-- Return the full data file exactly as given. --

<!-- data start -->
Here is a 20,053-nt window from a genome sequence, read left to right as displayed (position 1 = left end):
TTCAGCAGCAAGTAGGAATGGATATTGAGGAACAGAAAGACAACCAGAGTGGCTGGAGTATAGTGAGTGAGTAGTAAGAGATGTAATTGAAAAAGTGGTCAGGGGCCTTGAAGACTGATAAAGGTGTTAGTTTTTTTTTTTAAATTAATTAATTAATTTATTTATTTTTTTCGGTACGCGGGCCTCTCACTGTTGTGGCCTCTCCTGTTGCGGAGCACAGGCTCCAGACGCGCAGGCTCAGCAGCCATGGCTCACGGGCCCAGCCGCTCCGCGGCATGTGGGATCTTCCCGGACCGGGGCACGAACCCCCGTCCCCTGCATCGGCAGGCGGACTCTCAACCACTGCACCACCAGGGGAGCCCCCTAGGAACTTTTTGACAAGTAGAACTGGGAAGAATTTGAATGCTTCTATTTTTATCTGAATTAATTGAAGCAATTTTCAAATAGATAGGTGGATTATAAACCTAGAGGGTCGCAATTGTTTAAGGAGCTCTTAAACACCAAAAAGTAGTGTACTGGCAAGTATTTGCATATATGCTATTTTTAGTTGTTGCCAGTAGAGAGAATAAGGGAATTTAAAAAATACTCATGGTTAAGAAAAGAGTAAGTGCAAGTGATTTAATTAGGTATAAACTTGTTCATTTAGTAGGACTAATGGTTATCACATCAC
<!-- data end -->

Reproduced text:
Here is a 20,053-nt window from a genome sequence, read left to right as displayed (position 1 = left end):
TTCAGCAGCAAGTAGGAATGGATATTGAGGAACAGAAAGACAACCAGAGTGGCTGGAGTATAGTGAGTGAGTAGTAAGAGATGTAATTGAAAAAGTGGTCAGGGGCCTTGAAGACTGATAAAGGTGTTAGTTTTTTTTTTTAAATTAATTAATTAATTTATTTATTTTTTTCGGTACGCGGGCCTCTCACTGTTGTGGCCTCTCCTGTTGCGGAGCACAGGCTCCAGACGCGCAGGCTCAGCAGCCATGGCTCACGGGCCCAGCCGCTCCGCGGCATGTGGGATCTTCCCGGACCGGGGCACGAACCCCCGTCCCCTGCATCGGCAGGCGGACTCTCAACCACTGCACCACCAGGGGAGCCCCCTAGGAACTTTTTGACAAGTAGAACTGGGAAGAATTTGAATGCTTCTATTTTTATCTGAATTAATTGAAGCAATTTTCAAATAGATAGGTGGATTATAAACCTAGAGGGTCGCAATTGTTTAAGGAGCTCTTAAACACCAAAAAGTAGTGTACTGGCAAGTATTTGCATATATGCTATTTTTAGTTGTTGCCAGTAGAGAGAATAAGGGAATTTAAAAAATACTCATGGTTAAGAAAAGAGTAAGTGCAAGTGATTTAATTAGGTATAAACTTGTTCATTTAGTAGGACTAATGGTTATCACATCAC